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Discussion Starter · #1 ·
I am a little concerned about the cylinder movement on my GP100, It seems to more then it used to be, When I dry fire and keep the trigger pulled back I remember rocking the cylinder back n forth ,and it seemed pretty tight when new, It seems a little loose now , guns bout 15 years old , but it hasnt been shot that much.Any thoughts ? What I am concerned about , I get a lot of stuff blowing back when fired ,that hits my hands ,wondering if its slicing bullets ? GP 100 4 in 357
 

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some say to unload the gun- pull and hold the trigger- shine a light behind the cylinder- look into the barrel to see if all the chambers are aligning. I don't know what you are suppose to do after that
 

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I get a lot of stuff blowing back when fired ,that hits my hands ,wondering if its slicing bullets ? GP 100 4 in 357
Polaris, that sounds a lot more like a timing issue than a cylinder gap problem.

Can you check the clearance with a feeler gauge? And check both sides. Every once in a while a barrel will not sit squarely by a tiny bit, and that would make things worse.

I have three center fire Ruger revolvers, and I shoot mostly swaged and cast bullets. I never get anything flying back at my hands.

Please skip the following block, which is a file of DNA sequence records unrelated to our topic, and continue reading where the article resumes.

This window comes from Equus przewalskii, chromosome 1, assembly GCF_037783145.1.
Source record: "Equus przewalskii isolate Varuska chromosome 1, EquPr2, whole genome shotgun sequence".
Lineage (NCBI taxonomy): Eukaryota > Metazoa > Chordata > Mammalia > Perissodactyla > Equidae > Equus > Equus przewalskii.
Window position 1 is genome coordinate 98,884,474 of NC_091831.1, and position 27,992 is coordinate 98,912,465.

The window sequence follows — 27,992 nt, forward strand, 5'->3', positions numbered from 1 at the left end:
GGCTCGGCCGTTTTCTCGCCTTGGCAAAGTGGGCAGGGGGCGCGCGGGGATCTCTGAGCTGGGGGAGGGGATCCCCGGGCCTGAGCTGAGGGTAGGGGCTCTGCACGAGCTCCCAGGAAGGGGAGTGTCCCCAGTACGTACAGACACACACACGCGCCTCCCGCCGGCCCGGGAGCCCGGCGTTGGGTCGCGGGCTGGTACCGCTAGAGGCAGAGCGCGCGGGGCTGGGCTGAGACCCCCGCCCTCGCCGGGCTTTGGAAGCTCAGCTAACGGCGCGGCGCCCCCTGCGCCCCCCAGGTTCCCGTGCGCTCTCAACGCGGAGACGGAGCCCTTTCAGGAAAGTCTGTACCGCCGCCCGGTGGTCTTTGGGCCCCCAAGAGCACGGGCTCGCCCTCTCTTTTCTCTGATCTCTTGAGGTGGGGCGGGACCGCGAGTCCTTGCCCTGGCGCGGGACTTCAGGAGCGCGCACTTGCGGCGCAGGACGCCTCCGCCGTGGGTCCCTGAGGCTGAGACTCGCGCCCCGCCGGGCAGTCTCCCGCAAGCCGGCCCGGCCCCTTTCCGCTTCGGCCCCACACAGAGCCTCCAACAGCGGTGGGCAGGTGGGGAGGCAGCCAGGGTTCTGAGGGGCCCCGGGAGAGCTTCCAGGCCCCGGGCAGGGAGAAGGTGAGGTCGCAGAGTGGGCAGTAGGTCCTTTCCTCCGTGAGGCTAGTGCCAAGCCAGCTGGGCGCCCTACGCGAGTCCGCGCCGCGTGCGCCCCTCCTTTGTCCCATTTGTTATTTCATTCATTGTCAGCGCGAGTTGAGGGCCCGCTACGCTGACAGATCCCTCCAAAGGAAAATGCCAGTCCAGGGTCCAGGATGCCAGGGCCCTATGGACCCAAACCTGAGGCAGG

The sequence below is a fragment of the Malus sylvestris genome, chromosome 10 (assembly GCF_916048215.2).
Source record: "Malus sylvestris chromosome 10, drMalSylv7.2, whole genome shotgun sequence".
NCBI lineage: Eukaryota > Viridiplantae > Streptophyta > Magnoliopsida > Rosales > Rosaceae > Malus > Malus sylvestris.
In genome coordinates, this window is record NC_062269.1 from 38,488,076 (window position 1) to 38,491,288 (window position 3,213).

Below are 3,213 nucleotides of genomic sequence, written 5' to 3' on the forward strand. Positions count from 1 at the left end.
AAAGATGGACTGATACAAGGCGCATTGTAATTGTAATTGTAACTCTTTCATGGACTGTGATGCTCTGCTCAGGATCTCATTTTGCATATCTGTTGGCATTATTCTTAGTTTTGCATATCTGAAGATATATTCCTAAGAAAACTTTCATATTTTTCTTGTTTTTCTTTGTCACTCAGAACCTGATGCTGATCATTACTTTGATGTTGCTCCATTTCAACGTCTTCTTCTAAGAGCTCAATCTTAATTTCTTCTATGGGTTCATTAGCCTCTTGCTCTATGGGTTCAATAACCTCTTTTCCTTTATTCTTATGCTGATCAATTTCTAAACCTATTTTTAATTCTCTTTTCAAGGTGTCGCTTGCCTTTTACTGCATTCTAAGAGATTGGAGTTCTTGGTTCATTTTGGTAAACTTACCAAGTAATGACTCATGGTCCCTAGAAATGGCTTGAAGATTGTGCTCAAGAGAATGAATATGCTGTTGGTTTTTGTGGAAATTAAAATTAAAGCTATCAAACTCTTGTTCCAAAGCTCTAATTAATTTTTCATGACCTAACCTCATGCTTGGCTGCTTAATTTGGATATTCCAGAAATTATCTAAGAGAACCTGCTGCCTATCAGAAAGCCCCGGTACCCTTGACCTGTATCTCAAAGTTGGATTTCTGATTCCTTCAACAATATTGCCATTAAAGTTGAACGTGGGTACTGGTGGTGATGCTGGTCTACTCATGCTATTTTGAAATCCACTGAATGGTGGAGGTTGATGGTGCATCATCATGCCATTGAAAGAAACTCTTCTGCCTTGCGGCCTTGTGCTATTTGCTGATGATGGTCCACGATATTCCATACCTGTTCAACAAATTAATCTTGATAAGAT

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Never had that with my GP-100 (knock on wood) I think I would either take to gun smith or send into Ruger for a complete check over..Hot lead does not feel good..

wPm
 

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Unloaded, to check cylinder movement, pull the hammer back all the way and hold the trigger back as far as it will go. Let the hammer down slowly while still holding the trigger back. then gently rotate the cylinder back and forth noting the amount of movement. It should'nt be too much but it will move a small amount. If excessive, a gunsmith (or Ruger) can fix.
While you have the trigger held back, try to move the cylinder fore and aft. It should not move any more than the tinyest amount (if you can feel any movement at all). Then check the B-C gap. Should be less than .008" +/-. If more then it's a trip to a gunsmith or Ruger.
 

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Discussion Starter · #6 ·
Yup Larry 8 hit it dead on,that's my problem, when I first bought the pistol, 4 cylinders had no movement at all, 2 had a slight bit .Now all 6 have movement.Gun functions OK accuracy OK , just don't remember the flash of stuff towards my hands, That ,s my concern, cylinder rotating to much out of alignment with barrel, Upon inspection it seems most of the excessive movement is allowed by the gaps between the lower cylinder lock, and the lugs on the cylinder ,nothing looks worn? really cant see how it could be tightened up ? Had same movement on a security 6 replaced lower cylinder lock nothing changed .No one could say if its normal or not without seeing it im sure , ship it or not off to ruger Need opinions please.